As is always the case, it did not take the enemy long to recognise the Lord’s character in Stephen, and the attack began. Acts 6:9-15 details the public confrontation by evil religious fanatics’ intent on silencing Stephen. They disputed publicly with him, but they could not withstand the wisdom and the Spirit with which he was speaking. Failing this, they conspired false accusations, supported by false witnesses, then they dragged Stephen into a cooked-up court. While they vented their hatred at him in court, all who sat in the council saw that his (Stephen’s) face was like the face of an angel (Acts 6:15). Praise God, Stephen did not respond in the expected way, despite the seriousness of the situation.

Acts 7:2-53 recounts Stephen’s defence speech, which turned out to be no defence at all. Instead, this courageous Christian retold Israel’s rebellious history. It was direct, and it was cutting as he confronted his opponents. You stiff-necked people, uncircumcised in heart and ears, you always resist the Holy Spirit. As your fathers did, so do you (Acts 7:51). Grinding their teeth in rage, they noticed as Stephen full of the Holy Spirit, gazed into heaven and saw the glory of God, and Jesus standing at the right hand of God. 56 And he said, “Behold, I see the heavens opened, and the Son of Man standing at the right hand of God” (Acts 7:55-56).

Well, that was just too much for this idolatrous bunch. Blocking their ears, they cast him out of the city and stoned him (Acts 7:58). Interestingly, unsaved Saul, later to become the apostle Paul, was present and approving of this bogus execution (Acts 7:58; 8:1). As they were stoning Stephen, he called out, “Lord Jesus, receive my spirit.” 60 And falling to his knees he cried out with a loud voice, “Lord, do not hold this sin against them.” And when he had said this, he fell asleep (Acts 7:59-60). Faithfully gracious in the most extreme of sacrifices for Jesus, yet seeking forgiveness for his executioners, Stephen was ushered into the presence of His waiting Lord and Saviour.

By God’s grace, may our Saviour mould us to follow Stephen’s example of faithfulness and graciousness. May we set our minds on things that are above, not on things that are on earth (Colossians 3:2), as we speak well of our Saviour, the Lord Jesus Christ.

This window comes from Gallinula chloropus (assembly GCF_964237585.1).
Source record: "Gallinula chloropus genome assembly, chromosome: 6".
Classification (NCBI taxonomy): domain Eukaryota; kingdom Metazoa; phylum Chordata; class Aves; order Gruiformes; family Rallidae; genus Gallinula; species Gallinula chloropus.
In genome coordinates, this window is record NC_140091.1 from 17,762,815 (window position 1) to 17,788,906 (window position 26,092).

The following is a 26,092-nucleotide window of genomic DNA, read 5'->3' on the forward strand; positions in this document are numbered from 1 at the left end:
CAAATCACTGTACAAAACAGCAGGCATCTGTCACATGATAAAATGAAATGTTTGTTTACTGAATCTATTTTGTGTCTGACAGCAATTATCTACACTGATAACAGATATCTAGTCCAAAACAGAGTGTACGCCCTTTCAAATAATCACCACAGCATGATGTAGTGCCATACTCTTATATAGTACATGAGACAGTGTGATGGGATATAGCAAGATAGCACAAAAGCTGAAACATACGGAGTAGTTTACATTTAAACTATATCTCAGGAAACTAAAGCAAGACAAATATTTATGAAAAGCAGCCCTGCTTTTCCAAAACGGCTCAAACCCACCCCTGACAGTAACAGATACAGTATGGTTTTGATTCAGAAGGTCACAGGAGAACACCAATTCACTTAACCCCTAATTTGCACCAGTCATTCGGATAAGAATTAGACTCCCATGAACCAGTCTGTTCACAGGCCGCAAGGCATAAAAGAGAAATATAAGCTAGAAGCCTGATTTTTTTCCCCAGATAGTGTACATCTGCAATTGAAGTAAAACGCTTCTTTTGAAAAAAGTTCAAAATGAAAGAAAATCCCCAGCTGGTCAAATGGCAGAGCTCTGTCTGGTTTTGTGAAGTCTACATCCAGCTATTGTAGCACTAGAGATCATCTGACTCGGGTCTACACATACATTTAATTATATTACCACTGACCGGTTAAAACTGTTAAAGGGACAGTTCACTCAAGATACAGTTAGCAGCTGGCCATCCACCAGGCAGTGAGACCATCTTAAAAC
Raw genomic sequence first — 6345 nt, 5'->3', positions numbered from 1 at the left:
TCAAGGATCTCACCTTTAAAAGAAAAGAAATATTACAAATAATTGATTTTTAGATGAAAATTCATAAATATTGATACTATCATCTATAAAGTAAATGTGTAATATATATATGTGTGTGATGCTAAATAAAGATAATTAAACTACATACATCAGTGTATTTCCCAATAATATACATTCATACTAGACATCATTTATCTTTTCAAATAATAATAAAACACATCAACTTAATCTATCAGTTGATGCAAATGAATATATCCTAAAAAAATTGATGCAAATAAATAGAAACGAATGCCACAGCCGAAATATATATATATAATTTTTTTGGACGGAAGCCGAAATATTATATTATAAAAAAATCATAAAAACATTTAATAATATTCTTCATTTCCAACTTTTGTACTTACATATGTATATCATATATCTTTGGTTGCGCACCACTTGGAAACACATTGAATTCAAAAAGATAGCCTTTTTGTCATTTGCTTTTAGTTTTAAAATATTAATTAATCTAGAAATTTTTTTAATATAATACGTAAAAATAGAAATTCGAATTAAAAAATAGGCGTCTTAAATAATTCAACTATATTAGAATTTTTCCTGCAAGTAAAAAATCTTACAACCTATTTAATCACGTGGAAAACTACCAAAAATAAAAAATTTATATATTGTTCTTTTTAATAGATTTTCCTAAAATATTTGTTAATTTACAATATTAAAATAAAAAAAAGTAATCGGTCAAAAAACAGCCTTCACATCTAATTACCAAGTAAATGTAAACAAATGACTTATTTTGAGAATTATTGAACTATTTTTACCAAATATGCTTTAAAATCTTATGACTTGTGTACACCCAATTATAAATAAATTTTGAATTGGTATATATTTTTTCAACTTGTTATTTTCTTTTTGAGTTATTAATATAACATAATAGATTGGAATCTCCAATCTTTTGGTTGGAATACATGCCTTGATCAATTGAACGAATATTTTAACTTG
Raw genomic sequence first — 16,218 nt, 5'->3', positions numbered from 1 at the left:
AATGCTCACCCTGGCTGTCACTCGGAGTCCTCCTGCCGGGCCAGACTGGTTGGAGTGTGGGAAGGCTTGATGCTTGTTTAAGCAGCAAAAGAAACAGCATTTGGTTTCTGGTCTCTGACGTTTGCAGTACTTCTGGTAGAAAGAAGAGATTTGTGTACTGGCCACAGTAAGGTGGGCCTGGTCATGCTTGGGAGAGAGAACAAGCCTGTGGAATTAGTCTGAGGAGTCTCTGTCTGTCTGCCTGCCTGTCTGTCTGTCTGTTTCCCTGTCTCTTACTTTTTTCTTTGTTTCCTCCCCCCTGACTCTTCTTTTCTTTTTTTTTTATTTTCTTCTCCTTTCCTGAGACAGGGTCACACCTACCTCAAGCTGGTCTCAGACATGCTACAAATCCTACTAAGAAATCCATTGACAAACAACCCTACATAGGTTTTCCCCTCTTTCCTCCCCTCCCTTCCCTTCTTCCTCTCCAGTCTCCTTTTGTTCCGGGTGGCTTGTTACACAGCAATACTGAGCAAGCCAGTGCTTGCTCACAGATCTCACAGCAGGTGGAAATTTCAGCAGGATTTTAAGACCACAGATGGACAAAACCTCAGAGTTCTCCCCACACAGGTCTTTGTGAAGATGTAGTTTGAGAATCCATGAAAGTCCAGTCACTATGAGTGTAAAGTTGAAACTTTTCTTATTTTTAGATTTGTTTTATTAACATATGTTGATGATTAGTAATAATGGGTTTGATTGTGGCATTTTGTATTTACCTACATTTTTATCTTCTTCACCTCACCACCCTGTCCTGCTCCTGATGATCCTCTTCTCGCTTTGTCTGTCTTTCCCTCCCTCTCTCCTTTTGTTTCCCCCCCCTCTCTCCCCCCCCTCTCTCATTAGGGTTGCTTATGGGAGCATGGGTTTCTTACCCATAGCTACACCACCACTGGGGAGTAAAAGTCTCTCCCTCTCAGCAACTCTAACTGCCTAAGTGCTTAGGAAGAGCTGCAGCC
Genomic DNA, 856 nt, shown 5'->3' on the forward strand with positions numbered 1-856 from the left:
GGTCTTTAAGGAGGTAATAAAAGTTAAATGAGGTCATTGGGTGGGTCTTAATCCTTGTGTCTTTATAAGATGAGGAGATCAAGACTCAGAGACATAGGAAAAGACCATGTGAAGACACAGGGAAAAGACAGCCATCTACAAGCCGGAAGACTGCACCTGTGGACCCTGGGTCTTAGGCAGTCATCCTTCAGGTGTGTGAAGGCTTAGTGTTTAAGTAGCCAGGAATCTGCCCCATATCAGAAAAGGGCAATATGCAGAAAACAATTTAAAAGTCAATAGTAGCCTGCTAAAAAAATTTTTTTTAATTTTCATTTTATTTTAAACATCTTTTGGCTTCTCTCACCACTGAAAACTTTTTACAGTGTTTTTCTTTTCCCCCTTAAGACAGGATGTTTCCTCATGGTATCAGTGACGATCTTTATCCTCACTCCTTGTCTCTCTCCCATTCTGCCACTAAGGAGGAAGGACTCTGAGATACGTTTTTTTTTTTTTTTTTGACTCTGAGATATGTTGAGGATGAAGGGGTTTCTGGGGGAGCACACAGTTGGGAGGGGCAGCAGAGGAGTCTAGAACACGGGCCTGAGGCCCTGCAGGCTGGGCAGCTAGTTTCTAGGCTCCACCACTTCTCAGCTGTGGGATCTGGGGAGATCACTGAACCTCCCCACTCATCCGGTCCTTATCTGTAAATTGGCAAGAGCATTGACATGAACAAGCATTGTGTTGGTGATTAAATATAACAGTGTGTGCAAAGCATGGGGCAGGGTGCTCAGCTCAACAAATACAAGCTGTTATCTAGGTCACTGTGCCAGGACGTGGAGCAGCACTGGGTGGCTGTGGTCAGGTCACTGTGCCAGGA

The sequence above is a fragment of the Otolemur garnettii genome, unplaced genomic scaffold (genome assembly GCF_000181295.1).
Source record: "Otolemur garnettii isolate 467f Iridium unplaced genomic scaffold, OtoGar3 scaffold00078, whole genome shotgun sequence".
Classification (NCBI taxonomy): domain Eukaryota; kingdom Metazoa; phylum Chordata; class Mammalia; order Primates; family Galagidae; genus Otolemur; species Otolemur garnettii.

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The final frontier of self – Part 4

Possibly the most seductive weapons against Christians are their own desires for self and self-preservation. Desires to satisfy self is one thing, but when selfishness is protected and preserved, it becomes a weapon that delivers staggering damage to Christian values and priorities. Once a sense of entitlement is given to self-desires, the sinful flesh wars to retain that position of authority. Surrendering the inner ruling throne of self to Jesus Christ as Lord is often fought against vigorously. Consequently, the battle rages between submissive obedience to Christ as Lord, or, to only put on the appearance of submissive obedience.

The final frontier of self – Part 4Into this bloodthirsty battle for the heart steps the Bible’s example of the scribes and Pharisees. Woe 5 – Mat 23:25 “Woe to you, scribes and Pharisees, hypocrites! For you clean the outside of the cup and the plate, but inside they are full of greed and self-indulgence.”
The public appearance of these religious leaders looked nice and righteous, but inside, they were evil. They looked religious and appeared to fear God because of their attention to detail. Yet, they were hypocrites because inside they were loaded with many sins of the heart that people could not see, but God saw it perfectly (1 Samuel 16:7).

In Matthew 23:25, Jesus identifies two prevailing sins. The first is obvious, their hypocrisy. Their double standards. Their untrustworthy two-faced character meant their outward living was just a mask covering their sinful hearts. Secondly, inside they were greedy and self-indulgent. Greed and self-indulgence are two expressions of the one sin – selfishness. These two sinful qualities work together to express the motives and desires of the heart that loves self-first.

Greed always looks for ways to get more for self. It makes no difference if it is looking for more attention from others, more freedoms, more authority, more possessions, or more money. Greed always demands more, often wanting what belongs to others, those things which it is not entitled to. Greed then creates ways of justifying and getting those things. Then, self-indulgence spends the things it accumulates on self. A self-indulgent heart has all its priorities upside down; it is always making excuses for neglecting others for the sake of self. Self comes first, and there is no room for anyone else, including God.